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These birds can mimic many sounds from their environment

[Sound on 🔔] What you're hearing is one of the most complex songs in the animal kingdom.

Lyrebird: the Siren of Australia

What is a lyrebird?

Living exclusively in the rainforests of eastern Australia, lyrebirds belong to either of 2 ground-dwelling species: the superb lyrebird or Albert’s lyrebird. The first lyrebird was discovered in 1798 by European scientists, but it was not determined to be a superb lyrebird until 1800 by Major-General Thomas Davies. While the superb lyrebird is safely in the “least concerned” conservation status, Albert’s lyrebirds are “near threatened” with only 3,500 breeding birds. The two birds can also be distinguished from each other by the superb’s slightly larger size, less reddish color, and more ornate tail feathers.

The sounds they make, which are far more varied than those of most other birds, are produced by their syrinx, a highly developed vocal organ. With this organ, the birds can mimic natural sounds from their environment, they can also produce sounds similar to those made by humans or other species. During the courtship ritual, the male superb lyrebird combines its song with feather movements to seduce females. Other notes and specific whistles are used to mark their presence within a territory or warn others of danger. At times, lyrebird songs can even last for several hours.

How to protect them

BirdLife Australia is a wildlife conservation group whose main objective is to rescue Australian birds from dipping in conservation status. Many birds lost more than a third of their habitat to the tragic fires of November 2019. The organization relies on donations to send out emergency survey teams to find threatened birds, translocate threatened birds, protect refuges from predators, install nesting boxes, and support general recovery. Also, the Australian Conservation Foundation is a community that prioritizes forests, rivers, and wildlife. Hopefully, with their combined efforts, Albert’s lyrebirds will move back to least concerned.

Brut.

01/08/2020 5:08 PM
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74 comments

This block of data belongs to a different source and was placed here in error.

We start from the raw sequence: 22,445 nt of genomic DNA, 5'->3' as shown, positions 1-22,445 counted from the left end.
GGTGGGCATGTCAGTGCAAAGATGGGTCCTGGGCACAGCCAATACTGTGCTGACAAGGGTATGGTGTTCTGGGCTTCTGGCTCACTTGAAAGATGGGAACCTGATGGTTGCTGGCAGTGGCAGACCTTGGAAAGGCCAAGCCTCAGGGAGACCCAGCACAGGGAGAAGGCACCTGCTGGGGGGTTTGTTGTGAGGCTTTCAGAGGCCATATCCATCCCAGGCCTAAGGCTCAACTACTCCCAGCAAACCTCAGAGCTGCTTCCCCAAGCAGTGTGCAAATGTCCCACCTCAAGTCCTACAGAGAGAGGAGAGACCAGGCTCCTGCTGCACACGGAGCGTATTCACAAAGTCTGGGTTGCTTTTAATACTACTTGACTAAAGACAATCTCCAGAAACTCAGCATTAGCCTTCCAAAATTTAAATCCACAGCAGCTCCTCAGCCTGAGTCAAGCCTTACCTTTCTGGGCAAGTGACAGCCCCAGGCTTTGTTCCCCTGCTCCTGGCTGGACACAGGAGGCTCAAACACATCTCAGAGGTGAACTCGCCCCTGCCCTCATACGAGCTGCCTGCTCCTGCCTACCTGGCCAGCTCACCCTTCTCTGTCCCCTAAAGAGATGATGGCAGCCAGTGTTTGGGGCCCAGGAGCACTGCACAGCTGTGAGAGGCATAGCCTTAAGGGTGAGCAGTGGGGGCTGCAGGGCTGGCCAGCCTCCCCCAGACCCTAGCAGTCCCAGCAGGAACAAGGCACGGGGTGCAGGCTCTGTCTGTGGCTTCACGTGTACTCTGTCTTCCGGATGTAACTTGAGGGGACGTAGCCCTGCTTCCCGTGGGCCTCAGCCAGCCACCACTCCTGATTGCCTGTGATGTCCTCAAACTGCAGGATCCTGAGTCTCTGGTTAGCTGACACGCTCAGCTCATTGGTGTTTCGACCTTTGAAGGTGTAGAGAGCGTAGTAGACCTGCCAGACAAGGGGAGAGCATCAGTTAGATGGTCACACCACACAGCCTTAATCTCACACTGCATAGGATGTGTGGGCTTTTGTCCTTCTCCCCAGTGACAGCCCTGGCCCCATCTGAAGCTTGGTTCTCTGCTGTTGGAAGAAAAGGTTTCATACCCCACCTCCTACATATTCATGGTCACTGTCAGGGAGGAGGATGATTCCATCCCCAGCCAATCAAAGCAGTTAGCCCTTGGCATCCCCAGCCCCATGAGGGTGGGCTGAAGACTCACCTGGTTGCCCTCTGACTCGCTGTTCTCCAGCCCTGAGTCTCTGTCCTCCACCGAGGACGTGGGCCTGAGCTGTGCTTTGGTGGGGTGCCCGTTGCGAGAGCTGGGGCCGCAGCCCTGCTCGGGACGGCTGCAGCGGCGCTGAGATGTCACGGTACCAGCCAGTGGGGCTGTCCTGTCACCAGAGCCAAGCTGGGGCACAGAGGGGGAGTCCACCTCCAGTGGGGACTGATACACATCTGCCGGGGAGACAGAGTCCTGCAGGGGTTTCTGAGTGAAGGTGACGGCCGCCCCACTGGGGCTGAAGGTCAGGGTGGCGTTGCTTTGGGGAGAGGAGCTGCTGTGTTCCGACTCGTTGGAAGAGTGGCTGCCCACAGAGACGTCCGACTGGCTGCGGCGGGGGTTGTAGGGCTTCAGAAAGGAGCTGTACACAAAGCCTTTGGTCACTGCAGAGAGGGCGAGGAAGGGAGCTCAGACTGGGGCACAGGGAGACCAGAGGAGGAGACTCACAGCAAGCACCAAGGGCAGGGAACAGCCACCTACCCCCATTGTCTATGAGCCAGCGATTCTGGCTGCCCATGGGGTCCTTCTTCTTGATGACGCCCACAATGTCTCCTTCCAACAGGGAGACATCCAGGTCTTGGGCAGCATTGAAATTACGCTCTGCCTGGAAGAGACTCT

• Nautical N.
    2 days

    Too much record playing backwards, and not enough lyrebird.

  • Georgio
    2 days

    Ffs! The sound after the lasers is a bloody kookaburra! Not apes!

  • Riley K.
    3 days

    did they mistake a fkn Kookaburra with a Monkey!?!?

  • James M.
    3 days

    The map showing the habitat for these guys down eastern Australia is no where near correct. Rainforest in Australia is logged and only around 10 percent of what this map shows is left. It's the same with the Cassowary..

  • Frank W.
    3 days

    I would like to hear the bird rather than the stupid bloody music

  • Thomas N.
    3 days

    Lyerbird is funniest and beautiful and brilliant birds I ever came across the is favourites how they repeat everything they hear 👍👍👍🤣😎

  • Jason W.
    3 days

    Liar bird

  • Joshua C.
    4 days

    The 2nd sound it was making was a kookaburra not monkeys

  • Sandy S.
    4 days

    Second one was a kookaburra not a chimpanzee!

  • Maddie D.
    5 days

    The monkey one is a kookaburraagaha

  • Paul W.
    5 days

    Pretty poor documentary on what these little guys can do!!, they can even mimic chainsaws and pretty much everything it hears!, cool little bird we got here.

  • Syed H.
    5 days

    this is the bird I was talking about, the one that crossed our car on our way to Lake Mountain.

  • Dan L.
    5 days

    I hate it when someone who is trying to get their crumby music played over the video ruins the video! What do you want us to hear, your music or your video?

  • Lockie T.
    5 days

    That was not a monkey sound it was a kookaburra 🙄

  • Kevin W.
    5 days

    The first 2 sounds shown the second one was not a chimp it was a kookaburra... when you put something impressive on make sure you have the right sounds matched to the right creature otherwise it makes you look like a total idiot

  • Dale C.
    7 days

    That was a kookabara not a monkey🤣🤣🤣

  • Jez B.
    7 days

    Poor show of what this bird is capable of in my lowly opinion, badly portrayed too!

  • Irene E.
    7 days

    The lyrebird is imitating the kookaburra not monkeys....

  • Rona D.
    03/26/2020 20:32

    Cannot hear a flipping thing with this music going.

  • Dar U.
    03/26/2020 14:21

    Source of background music, please ?